This time, smartphone vendors are focusing on upcoming holiday season to generate hoard of cash from their device. Of course, users will also have wide options to select smartphones such as Samsung Galaxy SIII, Galaxy Note II, iPhone 5 , Nokia Lumia 920 and more in this holiday season. But on other side, a smartphone vendor has kept itself away from the cash making race. You might think about the manufacturer, but it’s no other than RIM. The Canadian handset manufacturer will launch its upcoming BB10 device on January 30 next year.
In meeting with NYT editors and reporters, RIM’s CEO—Thorsten Heins—showed off his confidence that BB10 will definitely rescue the company. However, as per presentation, the device would not have any innovation related to its hardware portions.
However, RIM has to demonstrate users how Blackberry 10 is different than other existing smartphones in the market. As convention of Bring-Your-Own-Device (BYOD) is beefing up, RIM could set up itself among enterprises. BlackBerry 10 will privilege corporations to segregate corporate data and apps from a users’ personal contents.
We could see a home button on Android and iOS smartphones that facilitates users to switch repeatedly between applications to perform different tasks. But BB10 users will not need to move repeatedly between apps what Android and iOS users do on their smartphones. Taking an example of social networking sharing, BlackBerry 10 messaging center will display Facebook updates, LinkedIn messages and twitter posts along with emails. In other words, Blackberry 10 users will use BB10 messaging center as a hub without opening specific apps (such as Twitter, Facebook and more) they could do all sorts of tasks what they can do on native apps.
Thorsten Heins said, “Whenever you enter an office, you don’t have your laptop with you, you have your mobile computer power exactly here. You will not carry a laptop within three to five years.”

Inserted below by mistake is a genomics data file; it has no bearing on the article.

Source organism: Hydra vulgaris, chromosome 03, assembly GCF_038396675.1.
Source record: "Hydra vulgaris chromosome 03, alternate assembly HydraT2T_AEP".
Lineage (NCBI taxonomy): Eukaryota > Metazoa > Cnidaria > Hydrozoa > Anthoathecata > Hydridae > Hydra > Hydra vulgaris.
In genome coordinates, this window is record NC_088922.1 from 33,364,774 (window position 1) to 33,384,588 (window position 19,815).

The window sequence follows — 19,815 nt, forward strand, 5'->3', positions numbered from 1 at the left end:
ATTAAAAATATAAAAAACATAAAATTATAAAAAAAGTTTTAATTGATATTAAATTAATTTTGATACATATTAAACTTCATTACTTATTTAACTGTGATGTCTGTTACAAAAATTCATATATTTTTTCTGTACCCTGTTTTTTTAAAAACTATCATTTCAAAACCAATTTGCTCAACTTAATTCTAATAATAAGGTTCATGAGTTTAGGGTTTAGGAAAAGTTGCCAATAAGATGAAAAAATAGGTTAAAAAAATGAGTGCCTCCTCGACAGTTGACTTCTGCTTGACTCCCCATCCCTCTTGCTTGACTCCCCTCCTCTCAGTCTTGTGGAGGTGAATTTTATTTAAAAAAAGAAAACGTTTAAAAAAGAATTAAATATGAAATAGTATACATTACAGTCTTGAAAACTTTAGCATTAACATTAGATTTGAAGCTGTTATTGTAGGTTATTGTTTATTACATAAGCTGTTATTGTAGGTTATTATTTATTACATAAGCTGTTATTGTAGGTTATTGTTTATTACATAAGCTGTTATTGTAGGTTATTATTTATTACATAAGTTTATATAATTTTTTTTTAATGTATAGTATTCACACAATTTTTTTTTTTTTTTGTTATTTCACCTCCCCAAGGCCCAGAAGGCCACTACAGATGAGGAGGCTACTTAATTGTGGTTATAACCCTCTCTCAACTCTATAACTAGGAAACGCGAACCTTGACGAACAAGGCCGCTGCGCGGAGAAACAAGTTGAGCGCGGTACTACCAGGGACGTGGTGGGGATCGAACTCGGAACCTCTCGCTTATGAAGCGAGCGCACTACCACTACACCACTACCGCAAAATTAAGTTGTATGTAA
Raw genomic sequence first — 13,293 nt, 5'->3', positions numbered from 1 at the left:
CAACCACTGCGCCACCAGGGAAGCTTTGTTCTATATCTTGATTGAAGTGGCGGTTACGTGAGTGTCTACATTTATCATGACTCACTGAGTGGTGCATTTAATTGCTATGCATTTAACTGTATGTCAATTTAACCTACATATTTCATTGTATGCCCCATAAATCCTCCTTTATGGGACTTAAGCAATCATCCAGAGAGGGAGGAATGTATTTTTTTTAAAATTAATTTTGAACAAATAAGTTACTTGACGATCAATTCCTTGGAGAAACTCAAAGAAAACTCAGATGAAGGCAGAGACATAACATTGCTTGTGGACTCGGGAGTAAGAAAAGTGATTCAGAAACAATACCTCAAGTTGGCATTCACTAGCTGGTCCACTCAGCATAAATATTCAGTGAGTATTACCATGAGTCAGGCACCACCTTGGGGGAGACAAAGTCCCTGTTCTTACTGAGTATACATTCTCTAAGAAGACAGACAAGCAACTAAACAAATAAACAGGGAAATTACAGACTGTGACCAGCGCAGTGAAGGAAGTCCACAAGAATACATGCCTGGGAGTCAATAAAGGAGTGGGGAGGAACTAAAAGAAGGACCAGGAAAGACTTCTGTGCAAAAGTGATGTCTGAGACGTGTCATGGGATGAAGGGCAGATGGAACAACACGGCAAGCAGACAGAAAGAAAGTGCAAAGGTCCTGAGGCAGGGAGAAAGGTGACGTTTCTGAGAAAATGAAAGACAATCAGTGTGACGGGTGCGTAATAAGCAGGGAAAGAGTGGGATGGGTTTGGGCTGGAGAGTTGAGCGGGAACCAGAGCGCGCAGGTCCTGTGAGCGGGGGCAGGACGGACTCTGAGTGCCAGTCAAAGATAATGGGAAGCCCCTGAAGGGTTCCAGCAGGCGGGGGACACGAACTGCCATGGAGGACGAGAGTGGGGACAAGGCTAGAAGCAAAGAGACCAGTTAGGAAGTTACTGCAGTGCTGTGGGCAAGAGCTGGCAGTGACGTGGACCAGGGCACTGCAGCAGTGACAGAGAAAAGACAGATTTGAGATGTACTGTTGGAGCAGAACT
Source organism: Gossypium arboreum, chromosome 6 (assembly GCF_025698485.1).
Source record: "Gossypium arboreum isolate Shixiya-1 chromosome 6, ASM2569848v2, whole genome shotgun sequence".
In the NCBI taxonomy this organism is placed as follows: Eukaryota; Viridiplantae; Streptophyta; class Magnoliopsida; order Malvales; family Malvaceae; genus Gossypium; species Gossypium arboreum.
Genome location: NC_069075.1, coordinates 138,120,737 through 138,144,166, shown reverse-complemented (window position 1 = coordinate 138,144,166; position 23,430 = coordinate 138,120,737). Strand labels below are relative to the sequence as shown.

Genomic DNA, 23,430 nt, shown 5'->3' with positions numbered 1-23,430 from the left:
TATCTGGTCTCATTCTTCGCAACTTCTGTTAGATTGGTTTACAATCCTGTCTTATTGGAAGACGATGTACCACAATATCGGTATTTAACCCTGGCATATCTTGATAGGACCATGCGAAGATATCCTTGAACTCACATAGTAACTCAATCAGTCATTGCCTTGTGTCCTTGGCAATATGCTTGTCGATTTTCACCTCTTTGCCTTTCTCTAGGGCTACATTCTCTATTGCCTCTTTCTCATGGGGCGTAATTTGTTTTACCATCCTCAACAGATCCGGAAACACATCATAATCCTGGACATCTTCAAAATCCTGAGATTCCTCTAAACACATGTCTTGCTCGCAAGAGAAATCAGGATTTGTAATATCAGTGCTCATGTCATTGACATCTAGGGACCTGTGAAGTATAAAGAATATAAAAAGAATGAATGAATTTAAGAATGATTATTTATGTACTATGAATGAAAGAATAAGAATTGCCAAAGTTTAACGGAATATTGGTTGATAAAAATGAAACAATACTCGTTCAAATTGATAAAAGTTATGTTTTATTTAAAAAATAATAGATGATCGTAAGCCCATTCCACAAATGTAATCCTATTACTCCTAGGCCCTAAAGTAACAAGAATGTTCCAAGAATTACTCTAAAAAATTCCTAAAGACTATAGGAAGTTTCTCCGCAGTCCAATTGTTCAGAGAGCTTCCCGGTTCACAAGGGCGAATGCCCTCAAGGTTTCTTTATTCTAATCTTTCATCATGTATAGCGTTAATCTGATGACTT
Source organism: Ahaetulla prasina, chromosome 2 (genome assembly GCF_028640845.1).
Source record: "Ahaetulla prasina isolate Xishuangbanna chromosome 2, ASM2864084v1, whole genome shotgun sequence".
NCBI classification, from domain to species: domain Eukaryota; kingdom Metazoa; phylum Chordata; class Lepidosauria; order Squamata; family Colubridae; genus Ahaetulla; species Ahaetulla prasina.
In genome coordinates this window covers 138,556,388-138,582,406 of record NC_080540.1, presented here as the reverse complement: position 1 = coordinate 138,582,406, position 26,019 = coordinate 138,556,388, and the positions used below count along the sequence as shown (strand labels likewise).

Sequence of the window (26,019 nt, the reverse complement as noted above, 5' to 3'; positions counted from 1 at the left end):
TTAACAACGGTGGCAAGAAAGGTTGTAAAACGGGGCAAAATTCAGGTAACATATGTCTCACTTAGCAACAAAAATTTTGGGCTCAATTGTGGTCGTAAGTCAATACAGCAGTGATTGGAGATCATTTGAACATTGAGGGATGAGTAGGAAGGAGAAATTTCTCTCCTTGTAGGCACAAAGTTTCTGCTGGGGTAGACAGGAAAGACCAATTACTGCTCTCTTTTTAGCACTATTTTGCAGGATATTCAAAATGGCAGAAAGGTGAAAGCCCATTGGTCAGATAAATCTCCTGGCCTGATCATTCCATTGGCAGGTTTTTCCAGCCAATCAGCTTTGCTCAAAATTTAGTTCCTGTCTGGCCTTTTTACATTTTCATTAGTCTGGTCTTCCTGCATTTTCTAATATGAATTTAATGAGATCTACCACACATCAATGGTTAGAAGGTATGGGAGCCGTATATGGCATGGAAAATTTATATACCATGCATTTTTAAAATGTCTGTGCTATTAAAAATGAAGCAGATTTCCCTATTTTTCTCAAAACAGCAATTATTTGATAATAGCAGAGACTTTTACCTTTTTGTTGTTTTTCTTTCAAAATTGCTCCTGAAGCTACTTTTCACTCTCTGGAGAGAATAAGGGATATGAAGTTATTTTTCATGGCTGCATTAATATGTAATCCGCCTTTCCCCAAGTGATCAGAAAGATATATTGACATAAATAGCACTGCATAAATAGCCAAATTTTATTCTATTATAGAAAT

It’s also a bitter truth that RIM has failed so far to entice corporation with its BlackBerry Playbook Tablet computer, and this time, it’s working hard to build a better mousetrap in the corporate workplace.
In Q2 2012, the company reported a revenue of $2.9 billion, up from $2.8 billion in the previous quarter. In addition to this, subscriber base of the company also mounted to about 80 million by the end of Q2 2012. These were some positive upshots for the company in Q2 2012 that motivated investors. Anyway, RIM’s investors are well-known for their “glass-half-full” attitude. See the graph (below) how RIM’s stock price has declined since last year.
It’s pretty-known that Apple and Google has succeeded to clinch majority of RIM’s market share since last couple of years. Now, Microsoft’s Windows Phone 8-powered devices are available in the market, and it’s considered that Windows Phone could be a third alternative smartphone platform. Indeed, RIM will have to compete with Android and iOS along with Windows Phone platform if it wants to regain its market share.
However, there’s a turmoil around related to intellectual proprietary (IP) rights. HTC has recently settled all of its patent disputes with Apple. Today, HTC’s CEO—Peter Chou—told that the company will pay Apple $6 to $8 per Android phones as part of patent settlement. Apple’s patent lawsuits against Samsung and other vendors have created a tangled patent chaos around the world, and smartphone vendors are now looking for Android alternatives.
Enterprises are still relying on RIM and this is the reason why the company wants to do more in the favor of enterprises compare to offer superior user’s experiences on smartphone. The company has finally adopted touchscreen capabilities, but it’s too late; it has been 5 years since the inducement of touchscreen in the original iPhone.
Image Courtesy: (Google Finance)